[ uh-jurn ]
See synonyms for adjourn on
verb (used with object)
  1. to suspend the meeting of (a club, legislature, committee, etc.) to a future time, another place, or indefinitely: At this point in the trial, the judge adjourned the court session so the defense could access and review the test results.

  2. to defer or postpone to a later time: Too many board members would have been absent, so the chair adjourned the meeting to next Monday.

  1. to defer or postpone (a matter) to a future meeting of the same body, or to a future time, specified or not specified: We will adjourn discussion of point 5.2 to our April meeting.

verb (used without object)
  1. to postpone, suspend, or transfer proceedings.

  2. to go to another place: After dinner the ladies adjourned to the parlor.

Origin of adjourn

1300–50; Middle English ajo(u)rnen<Middle French ajo(u)rner, equivalent to a-ad- + jorn-<Latin diurnus daily; see journal, journey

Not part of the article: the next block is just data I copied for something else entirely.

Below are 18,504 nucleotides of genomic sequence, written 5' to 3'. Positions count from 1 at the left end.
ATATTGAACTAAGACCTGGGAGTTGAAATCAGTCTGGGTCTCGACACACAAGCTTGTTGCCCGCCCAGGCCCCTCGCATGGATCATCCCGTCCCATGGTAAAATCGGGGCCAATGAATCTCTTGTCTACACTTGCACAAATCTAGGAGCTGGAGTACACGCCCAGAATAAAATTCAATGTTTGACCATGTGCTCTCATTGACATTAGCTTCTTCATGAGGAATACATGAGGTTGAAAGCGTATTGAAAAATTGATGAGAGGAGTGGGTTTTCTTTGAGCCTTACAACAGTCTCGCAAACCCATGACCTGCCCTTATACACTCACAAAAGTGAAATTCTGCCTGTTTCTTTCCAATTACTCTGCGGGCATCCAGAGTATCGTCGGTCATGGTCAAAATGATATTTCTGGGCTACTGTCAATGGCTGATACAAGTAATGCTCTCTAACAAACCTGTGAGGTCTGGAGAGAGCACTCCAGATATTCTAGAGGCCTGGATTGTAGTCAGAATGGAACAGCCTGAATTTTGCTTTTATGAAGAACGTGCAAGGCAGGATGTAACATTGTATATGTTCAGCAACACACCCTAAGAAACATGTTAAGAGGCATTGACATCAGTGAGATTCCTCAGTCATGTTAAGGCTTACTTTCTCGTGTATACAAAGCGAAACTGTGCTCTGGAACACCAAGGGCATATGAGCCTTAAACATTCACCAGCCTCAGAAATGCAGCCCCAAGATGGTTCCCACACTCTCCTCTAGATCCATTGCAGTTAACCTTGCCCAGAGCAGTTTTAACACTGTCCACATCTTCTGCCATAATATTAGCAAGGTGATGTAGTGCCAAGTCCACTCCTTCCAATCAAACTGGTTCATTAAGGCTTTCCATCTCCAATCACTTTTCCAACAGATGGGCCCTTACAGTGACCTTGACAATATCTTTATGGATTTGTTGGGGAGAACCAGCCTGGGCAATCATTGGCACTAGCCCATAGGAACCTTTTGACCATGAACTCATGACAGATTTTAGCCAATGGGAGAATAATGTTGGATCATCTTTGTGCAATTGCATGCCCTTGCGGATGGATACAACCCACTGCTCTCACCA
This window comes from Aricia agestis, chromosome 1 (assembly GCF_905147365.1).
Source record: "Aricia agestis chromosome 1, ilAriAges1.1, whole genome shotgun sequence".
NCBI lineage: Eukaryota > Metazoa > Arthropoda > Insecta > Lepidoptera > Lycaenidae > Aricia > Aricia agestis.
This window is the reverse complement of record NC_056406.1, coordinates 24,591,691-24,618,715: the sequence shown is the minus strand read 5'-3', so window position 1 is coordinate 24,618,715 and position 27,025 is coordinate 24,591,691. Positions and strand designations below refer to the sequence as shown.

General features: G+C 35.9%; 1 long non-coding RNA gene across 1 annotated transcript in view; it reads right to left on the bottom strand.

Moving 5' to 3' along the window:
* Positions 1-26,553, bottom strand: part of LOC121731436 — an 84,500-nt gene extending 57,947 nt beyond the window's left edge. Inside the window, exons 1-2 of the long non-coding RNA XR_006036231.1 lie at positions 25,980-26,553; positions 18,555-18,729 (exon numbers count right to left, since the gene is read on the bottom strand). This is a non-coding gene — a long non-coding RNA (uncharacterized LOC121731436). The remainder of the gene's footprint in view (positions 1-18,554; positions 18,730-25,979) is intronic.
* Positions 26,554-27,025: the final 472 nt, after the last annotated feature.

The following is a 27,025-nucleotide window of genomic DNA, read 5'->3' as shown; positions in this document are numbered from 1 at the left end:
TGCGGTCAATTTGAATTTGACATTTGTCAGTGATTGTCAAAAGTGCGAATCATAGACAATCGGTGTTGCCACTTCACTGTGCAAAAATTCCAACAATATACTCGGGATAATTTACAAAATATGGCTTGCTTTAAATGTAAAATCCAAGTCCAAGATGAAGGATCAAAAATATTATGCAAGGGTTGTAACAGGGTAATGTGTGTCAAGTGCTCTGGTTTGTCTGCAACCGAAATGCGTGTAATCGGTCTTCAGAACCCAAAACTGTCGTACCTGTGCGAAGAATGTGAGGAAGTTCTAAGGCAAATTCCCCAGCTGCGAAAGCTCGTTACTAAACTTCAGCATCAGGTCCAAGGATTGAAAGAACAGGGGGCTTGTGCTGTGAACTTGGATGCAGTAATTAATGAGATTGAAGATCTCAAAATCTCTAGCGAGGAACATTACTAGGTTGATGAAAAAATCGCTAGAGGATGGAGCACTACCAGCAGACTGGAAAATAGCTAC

Other words from adjourn

  • pre·ad·journ, verb
  • re·ad·journ, verb

Words that may be confused with adjourn Unabridged Based on the Random House Unabridged Dictionary, © Random House, Inc. 2023

How to use adjourn in a sentence

British Dictionary definitions for adjourn


/ (əˈdʒɜːn) /

  1. (intr) (of a court, etc) to close at the end of a session

  2. to postpone or be postponed, esp temporarily or to another place

  1. (tr) to put off (a problem, discussion, etc) for later consideration; defer

  2. (intr) informal

    • to move elsewhere: let's adjourn to the kitchen

    • to stop work

Origin of adjourn

C14: from Old French ajourner to defer to an arranged day, from a- to + jour day, from Late Latin diurnum, from Latin diurnus daily, from diēs day

Derived forms of adjourn

  • adjournment, noun

Collins English Dictionary - Complete & Unabridged 2012 Digital Edition © William Collins Sons & Co. Ltd. 1979, 1986 © HarperCollins Publishers 1998, 2000, 2003, 2005, 2006, 2007, 2009, 2012